Managing projects with GTD

Having a complete and current projects list is one of the cornerstones to GTD mastery. To support you in getting there, here are 10 keys to defining and managing projects:

1. Projects are defined as outcomes that will require more than one action step to complete and that you can mark off as finished in the next 12 months.

2. Think of your Projects list as a current table of contents of the current outcomes on your plate.

3. Most people have 10-100 current projects, personally and professionally.

4. Current projects have at least one next action, waiting for, or calendar action, in order to be considered current.

5. Projects that have no current next action, waiting for, or calendar action are either no longer projects for you, or should be incubated to Someday/Maybe.

6. Future actions (i.e., actions that are dependent on something else happening first) do not go on the Next Actions lists until you can take action on them. They get stored with project plans.

7. The Projects list and project plans are typically reviewed in your GTD Weekly Review, ensuring each project has at least one current next action, waiting for, or calendar item.

8. It’s fine to have multiple next actions on any given project, as long as they are parallel and not sequential actions (e.g., “Buy stamps” and “Mail invitations” would not both be on Next Actions lists for the “Put on Party for David” project given that you need to buy the stamps before you can mail the invitations).

9. Projects are listed by the outcome you will achieve when you can mark it as done (what will be true?).

10. Effective project names motivate you toward the outcome you wish to achieve, and give you clear direction about what you are trying to accomplish.

How well are you doing on these? Where do you have any gaps? What is going well for you?

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  1. This post is so timely as I was just thinking about this on my drive to work. Having practiced GTD for the past 12 years this one element of GTD that I find troublesome.

    If the project is not slated to start for another 4 months (so still falls within the 12 month definition of a current project) why would I want to keep it on a current project list to review every week?

    It does’t go on the calendar because it’s not a definite date and it doesn’t go on the someday maybe list because it will happen within 4 months. For this reason I keep another project list that is not current as I don’t want to review that every week. What am I missing?

    1. Hi Ann,

      I think I understand you. You would not want to review every week a project that doesn’t start or become relevant until 4 months from now.

      My approach to this is that I keep 2 lists of projects. One “Active” and another one “On Hold/Backlogged”. I review in great detail the “Active” project list every week, but am satisfied with reviewing the name/reason to exist of the On Hold/Backlogged projects every week. To ensure that the On Hold/ Backlogged projects get activated when they are relevant, I set reminders in my calendar such as “Start planning Summer vacation”. I then pull that particular project from the on hold/backlogged list and drop it into Active.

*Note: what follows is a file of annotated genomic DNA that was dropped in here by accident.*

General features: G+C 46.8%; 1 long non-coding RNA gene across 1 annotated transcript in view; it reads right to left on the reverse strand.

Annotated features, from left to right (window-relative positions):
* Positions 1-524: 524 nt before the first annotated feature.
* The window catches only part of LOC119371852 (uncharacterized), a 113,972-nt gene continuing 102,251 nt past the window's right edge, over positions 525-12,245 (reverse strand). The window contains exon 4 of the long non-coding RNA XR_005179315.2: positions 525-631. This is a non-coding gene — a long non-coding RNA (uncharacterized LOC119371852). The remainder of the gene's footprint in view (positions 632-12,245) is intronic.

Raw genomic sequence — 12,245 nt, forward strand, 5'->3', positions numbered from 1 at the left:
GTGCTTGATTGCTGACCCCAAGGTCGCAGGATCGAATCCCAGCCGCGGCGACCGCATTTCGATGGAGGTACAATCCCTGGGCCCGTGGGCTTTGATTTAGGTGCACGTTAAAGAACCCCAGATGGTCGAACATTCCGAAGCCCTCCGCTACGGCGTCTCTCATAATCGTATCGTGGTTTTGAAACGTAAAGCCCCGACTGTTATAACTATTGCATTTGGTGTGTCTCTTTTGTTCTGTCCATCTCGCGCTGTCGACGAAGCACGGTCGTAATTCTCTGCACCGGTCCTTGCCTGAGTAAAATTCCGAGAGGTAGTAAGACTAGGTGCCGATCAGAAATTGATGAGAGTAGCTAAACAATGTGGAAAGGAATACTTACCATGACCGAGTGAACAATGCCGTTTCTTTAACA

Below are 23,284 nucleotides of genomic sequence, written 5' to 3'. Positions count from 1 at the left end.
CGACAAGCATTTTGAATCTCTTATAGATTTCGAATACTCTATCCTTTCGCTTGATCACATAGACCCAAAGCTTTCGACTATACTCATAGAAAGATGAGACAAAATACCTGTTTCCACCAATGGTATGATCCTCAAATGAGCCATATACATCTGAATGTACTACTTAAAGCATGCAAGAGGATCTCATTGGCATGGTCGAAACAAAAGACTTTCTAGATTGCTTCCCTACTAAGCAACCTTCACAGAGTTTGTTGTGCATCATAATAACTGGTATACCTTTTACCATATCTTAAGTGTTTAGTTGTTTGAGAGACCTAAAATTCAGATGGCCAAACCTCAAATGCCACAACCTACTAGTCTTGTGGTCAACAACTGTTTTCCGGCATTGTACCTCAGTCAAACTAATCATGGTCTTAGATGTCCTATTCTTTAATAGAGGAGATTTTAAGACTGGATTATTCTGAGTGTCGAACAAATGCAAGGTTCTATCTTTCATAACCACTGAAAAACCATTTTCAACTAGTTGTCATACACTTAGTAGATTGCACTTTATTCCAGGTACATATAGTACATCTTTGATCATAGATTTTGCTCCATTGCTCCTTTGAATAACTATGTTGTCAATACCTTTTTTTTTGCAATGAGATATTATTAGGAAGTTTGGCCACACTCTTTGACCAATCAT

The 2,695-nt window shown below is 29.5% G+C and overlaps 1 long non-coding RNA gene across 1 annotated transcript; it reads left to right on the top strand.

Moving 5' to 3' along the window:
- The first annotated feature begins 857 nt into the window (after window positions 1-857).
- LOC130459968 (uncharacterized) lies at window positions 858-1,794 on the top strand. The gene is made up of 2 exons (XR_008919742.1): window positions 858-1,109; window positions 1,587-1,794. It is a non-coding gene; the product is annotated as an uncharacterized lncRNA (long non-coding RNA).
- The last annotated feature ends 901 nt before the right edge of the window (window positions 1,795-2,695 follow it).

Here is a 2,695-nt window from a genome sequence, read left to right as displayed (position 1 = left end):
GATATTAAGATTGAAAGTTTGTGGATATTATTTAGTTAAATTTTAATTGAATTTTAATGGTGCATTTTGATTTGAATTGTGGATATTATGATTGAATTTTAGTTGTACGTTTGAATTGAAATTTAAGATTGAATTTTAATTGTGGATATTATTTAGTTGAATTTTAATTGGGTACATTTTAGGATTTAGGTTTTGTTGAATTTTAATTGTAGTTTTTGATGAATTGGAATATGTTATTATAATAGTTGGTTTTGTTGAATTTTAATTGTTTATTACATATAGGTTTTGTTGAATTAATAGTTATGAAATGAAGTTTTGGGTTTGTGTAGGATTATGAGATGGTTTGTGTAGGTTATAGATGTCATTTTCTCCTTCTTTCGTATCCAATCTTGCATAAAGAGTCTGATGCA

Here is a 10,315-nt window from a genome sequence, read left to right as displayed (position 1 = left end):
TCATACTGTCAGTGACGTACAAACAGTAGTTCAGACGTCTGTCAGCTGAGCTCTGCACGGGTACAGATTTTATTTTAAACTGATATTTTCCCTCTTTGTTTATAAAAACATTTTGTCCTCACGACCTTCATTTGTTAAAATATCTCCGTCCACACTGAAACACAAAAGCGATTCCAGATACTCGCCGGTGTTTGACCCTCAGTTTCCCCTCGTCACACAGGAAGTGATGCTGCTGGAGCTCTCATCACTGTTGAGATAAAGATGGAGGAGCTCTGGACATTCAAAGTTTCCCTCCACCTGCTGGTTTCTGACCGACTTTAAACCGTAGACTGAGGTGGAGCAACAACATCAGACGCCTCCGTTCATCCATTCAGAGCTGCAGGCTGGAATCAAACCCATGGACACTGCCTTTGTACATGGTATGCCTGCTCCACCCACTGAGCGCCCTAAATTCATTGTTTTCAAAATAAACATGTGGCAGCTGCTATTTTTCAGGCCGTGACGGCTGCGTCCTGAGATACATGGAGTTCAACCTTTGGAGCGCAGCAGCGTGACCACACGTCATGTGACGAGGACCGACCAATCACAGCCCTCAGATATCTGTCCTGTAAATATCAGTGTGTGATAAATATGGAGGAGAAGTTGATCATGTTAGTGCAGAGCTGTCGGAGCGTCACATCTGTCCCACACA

Hope this helps you

  2. Ann — I would hold it on “Waiting For” and identify “what” or “whom” you are waiting for … and leave it there until it becomes active.

  3. The other possibility is creating a trigger four months forward on your calendar to “Start Project X”. The project itself can then sit on your Someday list, perhaps with a note that reminds you not to worry about it. This seems to be one of the system’s acceptable use of the calendar. It works!

  4. I like using GTD ideas to organize my folder structure on my PC, so I have: \ref for reference, \prj for projects with NextAction.txt at the top level.

    One type of thing that comes up for me are “ongoing projects” … say “produce monthly report”. It’s something that I have to do every month, and there is no end date. There are a bunch of resources (say xls files) that I need every time I do this, so it would be good to keep them grouped together in one folder on my PC … but which folder? it’s not exactly reference, it’s not a project (no end date), …

    1. Hi Tom,
      I’m not a GTD expert and I’m also trying to figure out how best apply GTD to my daily life, but what I would do in your case is keeping the “templates” of the bunch of resources you need for the monthly report (or the ones used in a previous month) in the \ref folder, and I would add two reminders scheduled on a monthly basis: one for the project “monthly report” itself with a deadline on the date you need to deliver it, the other for the first action you normally do when you start working on the monthly report, on the date you normally start working on it (say one week before the deadline)

    2. Tom, I have dealt with this issue in my job, and this is how I managed it. Think of each monthly report as its own project. So, September’s report has its own project folder, October’s report has its own folder, etc. The spreadsheets and other resources you use to create these reports should be stored in the report project folder of the current month. Store these resource files in a sub-folder called “Project Support Materials”. So, for instance, in September’s Report folder, you would have the report file itself (I assume you copy, paste, and rename this file each month, or something similar), and then in the “Project Support Materials” sub-folder, you have all the necessary resources to complete the report. Once September’s report is finished, you archive September’s folder in your project records, and move the “Project Support Materials” into October’s report folder, which would be located wherever you store all your current project materials. In this manner, you always have the project support materials with the current iteration of the report, and don’t have to copy and paste these resources every month for each report. The only items which are archived here are the complete monthly reports. Let me know if I can provide more detail on this structure, or answer any additional questions. Thanks!